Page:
Posted tagged ‘Lindsay Rosenwald’

New Drugs Could Treat Drug-Resistant Skin Cancer

March 9, 2015

Drug-Resistant Skin Cancer pic A new group of drugs could treat incurable skin cancer, a recent study shows. Clinical trials to test the new drugs could begin in 2015. The current available treatments, which target a cancer-causing protein known as BRAF that instigate about 50 percent of melanomas, are initially highly effective. However, the cancer builds resistance to these drugs in a year.

The new drugs, which are known as panRAF inhibitors, could be useful for patients with melanoma who have become resistant to BRAF inhibitors. Researchers at the Cancer Research UK Manchester Institute and The Institute of Cancer Research, London, found that the new drugs halted the growth of BRAF-instigated melanomas, which include melanomas that no longer responded to the current drugs that target BRAF.

In addition, the new drugs eliminated tumor growth for cancers in which BRAF-targeted drugs never worked at all. The researchers said that the new treatment attacks cancer without any possibility of drug resistance and can simultaneously block several cancer proteins. They added that the new drugs are more effective than the current available treatments in that they target a number of “cell survival routes” at the same time. The researchers hope that the new drugs will provide much-needed treatment for patients who have no other options.

Program Offers Personalized Cancer Treatment for Lung Cancer Patients

February 19, 2015

For patients with advanced lung cancer, chemotherapy is generally the standard first-line treatment. However, all lung cancers are not identical. The Winship Cancer Institute lung cancer program in Georgia aims to address this issue by offering more personalized treatment. The institute has between 20 and 30 ongoing lung cancer clinical trials to test the effectiveness of immunotherapy drugs. The drugs are designed to provoke the immune system to target cancerous cells and leave the healthy ones alone.

The program staff has found that patients have been able to successfully tolerate the immunotherapy treatments. One of their patients with advanced lung cancer had previously received chemotherapy, which caused chronic diarrhea. After receiving the new treatment at Winship, he only experienced mild gastrointestinal discomfort, and his tumors shrank significantly over the course of nearly a year.

Winship scientists and clinicians are working to create and test personalized treatment regimens for each patient. For instance, they may need to boost immune response for one patient. For another, they may need to focus on response to treatment or the genes associated with a particular type of cancer.

When a patient comes to Winship, the staff takes a tissue sample of the tumor. Then they examine it in a genomic screening process to identify the exact gene that has gone astray and led to the person’s cancer. By finding the specific gene that has gone rogue, doctors and clinicians can provide more personalized and targeted therapies.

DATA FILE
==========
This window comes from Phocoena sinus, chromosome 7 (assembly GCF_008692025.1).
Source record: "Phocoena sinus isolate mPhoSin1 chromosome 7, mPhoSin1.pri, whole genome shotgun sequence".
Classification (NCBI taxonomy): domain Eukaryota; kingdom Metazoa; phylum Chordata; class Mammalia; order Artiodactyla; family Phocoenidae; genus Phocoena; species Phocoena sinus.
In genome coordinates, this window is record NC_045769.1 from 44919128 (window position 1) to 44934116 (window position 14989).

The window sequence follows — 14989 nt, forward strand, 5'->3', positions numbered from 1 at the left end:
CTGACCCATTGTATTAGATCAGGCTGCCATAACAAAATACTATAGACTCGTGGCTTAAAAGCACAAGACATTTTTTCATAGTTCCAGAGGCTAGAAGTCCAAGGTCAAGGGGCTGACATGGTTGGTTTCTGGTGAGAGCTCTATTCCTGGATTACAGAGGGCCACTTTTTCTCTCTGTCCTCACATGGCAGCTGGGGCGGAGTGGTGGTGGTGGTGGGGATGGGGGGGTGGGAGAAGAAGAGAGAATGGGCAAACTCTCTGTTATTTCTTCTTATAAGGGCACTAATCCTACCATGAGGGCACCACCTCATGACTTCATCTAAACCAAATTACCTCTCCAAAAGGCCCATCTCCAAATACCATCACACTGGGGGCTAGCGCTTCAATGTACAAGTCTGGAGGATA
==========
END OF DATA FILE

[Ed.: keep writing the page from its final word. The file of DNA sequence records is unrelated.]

Study Finds Stem Cells May Contribute to Bowel Cancer

January 27, 2015

stem cell pic Australian researchers recently announced their theory that stem cells drive the growth of bowel cancer. Professor Tony Burgess of the Walter and Eliza Hall Institute, Dr. Chin Wee Tan, and their colleagues uncovered evidence that stem cells have a key role in the maintenance and generation of the “crypts” that are a part of the bowel lining. The researchers believe that these stem cells contribute to the development of bowel cancer.

Through 3D imaging, the researchers demonstrated that the bowel produces new intestinal crypts through a process known as “budding.” In each crypt, 300 cells die each day and are subsequently replaced. Intestinal “crypts,” which are wells in the wall of the bowel, absorb water and nutrients and create mucous.

Dr. Tan said the team’s research showed a connection between bowel cancer and crypt “budding.” In healthy intestinal development, each regenerating crypt creates one bud at a time. However, he said that in precancerous and cancerous bowel tumors, a number of buds are connected with one crypt, and there is a lot of uncontrollable budding. He said that this suggests that the genes that direct the budding process may be absent, leading to the development of bowel cancer.

Burgess said that while stem cells are silent in a normal bowel, they probably instigate bowel cancer. He said that the reason that the stem cells are causing uncontrollable budding is linked to the APC (adenomatous polyposis coli) gene. Approximately 85 percent of cases of bowel cancer involve the absence of APC function and an overabundance of crypt budding. APC is necessary to curb crypt production and to help bowel stem cells adhere to one another. The loss of APC leads to cancerous and precancerous tumors, Burgess said.

He said that in order to more effectively target bowel cancer, further research is necessary to find out how to eliminate stem cells that lack the APC gene.

Rosenwald Discusses Success of Abiraterone Acetate

November 5, 2014